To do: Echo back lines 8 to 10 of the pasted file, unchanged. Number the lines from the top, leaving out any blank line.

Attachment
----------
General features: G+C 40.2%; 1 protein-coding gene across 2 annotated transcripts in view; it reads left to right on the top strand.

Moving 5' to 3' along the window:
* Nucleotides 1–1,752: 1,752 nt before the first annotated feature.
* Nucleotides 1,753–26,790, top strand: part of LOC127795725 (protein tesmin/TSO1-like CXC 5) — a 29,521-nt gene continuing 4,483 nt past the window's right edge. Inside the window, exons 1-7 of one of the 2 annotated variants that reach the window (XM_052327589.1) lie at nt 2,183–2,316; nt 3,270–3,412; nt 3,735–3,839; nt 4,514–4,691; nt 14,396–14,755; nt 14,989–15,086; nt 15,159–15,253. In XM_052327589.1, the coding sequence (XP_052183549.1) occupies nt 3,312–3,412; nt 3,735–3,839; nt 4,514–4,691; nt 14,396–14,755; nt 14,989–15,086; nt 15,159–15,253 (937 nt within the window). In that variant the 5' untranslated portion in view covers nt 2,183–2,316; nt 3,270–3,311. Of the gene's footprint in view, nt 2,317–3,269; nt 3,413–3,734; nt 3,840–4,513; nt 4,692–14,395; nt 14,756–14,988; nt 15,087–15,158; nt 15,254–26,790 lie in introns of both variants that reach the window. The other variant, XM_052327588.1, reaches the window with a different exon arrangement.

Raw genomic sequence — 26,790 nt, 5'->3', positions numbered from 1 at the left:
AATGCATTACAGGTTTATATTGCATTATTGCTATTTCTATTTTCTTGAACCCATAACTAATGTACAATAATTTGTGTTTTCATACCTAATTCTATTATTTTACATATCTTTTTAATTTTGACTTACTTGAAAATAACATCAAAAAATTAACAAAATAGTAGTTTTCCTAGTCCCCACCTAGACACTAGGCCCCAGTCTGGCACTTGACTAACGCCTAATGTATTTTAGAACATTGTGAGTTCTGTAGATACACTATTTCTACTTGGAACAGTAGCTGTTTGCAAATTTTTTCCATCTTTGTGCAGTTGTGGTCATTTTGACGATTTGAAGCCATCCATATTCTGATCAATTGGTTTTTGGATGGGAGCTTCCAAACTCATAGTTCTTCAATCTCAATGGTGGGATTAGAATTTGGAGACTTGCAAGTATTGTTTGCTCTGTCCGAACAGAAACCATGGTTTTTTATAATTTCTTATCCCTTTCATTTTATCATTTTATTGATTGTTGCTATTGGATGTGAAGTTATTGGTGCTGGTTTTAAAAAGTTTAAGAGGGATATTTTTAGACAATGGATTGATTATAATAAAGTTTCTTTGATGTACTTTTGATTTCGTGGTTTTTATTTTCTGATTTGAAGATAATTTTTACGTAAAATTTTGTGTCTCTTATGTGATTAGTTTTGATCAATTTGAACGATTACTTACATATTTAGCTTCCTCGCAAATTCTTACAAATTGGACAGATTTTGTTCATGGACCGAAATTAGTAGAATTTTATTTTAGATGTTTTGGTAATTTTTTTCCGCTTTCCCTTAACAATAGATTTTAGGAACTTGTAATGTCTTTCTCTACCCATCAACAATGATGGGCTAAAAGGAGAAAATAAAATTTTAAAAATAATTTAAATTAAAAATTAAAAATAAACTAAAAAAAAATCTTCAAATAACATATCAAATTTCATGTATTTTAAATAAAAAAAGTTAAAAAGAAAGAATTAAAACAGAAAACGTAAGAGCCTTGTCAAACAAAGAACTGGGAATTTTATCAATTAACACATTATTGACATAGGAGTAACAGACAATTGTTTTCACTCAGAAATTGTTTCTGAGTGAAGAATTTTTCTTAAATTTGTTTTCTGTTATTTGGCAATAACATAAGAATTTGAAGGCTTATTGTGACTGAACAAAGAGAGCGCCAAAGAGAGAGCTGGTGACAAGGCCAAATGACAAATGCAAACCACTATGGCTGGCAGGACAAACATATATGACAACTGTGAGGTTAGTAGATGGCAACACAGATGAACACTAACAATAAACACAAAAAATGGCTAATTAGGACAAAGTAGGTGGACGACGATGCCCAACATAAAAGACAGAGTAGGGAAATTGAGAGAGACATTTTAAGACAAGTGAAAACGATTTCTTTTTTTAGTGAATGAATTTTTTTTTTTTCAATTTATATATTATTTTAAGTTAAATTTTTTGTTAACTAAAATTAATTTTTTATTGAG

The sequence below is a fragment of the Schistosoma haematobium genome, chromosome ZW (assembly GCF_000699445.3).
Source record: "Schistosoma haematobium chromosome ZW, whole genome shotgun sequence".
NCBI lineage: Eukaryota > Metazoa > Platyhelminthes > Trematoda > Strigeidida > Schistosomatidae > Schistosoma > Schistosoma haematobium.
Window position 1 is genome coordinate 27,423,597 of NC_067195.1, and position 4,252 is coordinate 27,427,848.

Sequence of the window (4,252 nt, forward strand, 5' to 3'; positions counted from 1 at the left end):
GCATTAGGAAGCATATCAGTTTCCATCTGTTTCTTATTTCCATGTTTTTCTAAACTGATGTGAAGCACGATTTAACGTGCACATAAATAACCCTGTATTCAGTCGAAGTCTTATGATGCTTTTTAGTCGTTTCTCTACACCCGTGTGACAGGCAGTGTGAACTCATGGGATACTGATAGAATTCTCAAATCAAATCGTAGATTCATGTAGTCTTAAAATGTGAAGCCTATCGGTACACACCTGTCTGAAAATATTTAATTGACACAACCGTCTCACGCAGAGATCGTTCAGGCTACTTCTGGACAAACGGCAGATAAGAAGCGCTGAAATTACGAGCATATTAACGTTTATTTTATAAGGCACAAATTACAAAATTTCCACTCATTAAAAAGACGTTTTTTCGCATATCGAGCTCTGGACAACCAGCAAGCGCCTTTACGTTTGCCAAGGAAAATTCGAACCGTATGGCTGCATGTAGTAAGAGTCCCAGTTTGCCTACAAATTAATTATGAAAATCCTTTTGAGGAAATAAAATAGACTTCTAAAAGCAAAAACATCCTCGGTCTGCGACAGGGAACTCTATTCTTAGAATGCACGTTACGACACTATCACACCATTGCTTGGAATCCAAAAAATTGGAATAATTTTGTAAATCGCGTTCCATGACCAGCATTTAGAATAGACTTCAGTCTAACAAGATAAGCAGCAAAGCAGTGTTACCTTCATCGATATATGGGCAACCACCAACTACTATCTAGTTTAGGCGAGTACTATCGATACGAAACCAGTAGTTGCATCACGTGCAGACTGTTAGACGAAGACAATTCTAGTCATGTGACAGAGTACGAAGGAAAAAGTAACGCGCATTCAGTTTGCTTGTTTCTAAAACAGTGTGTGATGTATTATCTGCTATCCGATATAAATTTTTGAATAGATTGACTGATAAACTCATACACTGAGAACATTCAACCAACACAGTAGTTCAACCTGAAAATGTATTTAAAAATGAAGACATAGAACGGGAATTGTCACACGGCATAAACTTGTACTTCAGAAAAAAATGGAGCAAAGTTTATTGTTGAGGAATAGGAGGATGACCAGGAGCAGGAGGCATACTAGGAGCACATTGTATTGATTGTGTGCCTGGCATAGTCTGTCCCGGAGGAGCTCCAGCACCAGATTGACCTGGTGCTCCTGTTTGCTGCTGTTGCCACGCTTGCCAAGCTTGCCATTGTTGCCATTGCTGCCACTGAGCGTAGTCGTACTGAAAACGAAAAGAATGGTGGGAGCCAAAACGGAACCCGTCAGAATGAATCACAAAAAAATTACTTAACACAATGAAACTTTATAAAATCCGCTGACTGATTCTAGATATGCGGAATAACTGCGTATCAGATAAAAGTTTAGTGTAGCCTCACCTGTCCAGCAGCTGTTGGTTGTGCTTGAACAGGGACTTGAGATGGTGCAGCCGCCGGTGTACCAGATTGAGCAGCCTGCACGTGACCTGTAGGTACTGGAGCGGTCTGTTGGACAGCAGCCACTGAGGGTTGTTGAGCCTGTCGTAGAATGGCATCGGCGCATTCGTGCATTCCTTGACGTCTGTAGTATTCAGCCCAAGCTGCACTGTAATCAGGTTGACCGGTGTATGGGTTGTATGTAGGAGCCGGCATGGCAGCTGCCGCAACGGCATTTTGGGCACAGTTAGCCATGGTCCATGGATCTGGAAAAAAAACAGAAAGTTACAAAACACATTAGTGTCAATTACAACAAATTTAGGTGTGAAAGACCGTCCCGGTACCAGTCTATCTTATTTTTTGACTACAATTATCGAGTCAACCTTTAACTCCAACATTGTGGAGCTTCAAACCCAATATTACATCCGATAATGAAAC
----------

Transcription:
Source record: "Schistosoma haematobium chromosome ZW, whole genome shotgun sequence".
NCBI lineage: Eukaryota > Metazoa > Platyhelminthes > Trematoda > Strigeidida > Schistosomatidae > Schistosoma > Schistosoma haematobium.
Window position 1 is genome coordinate 27,423,597 of NC_067195.1, and position 4,252 is coordinate 27,427,848.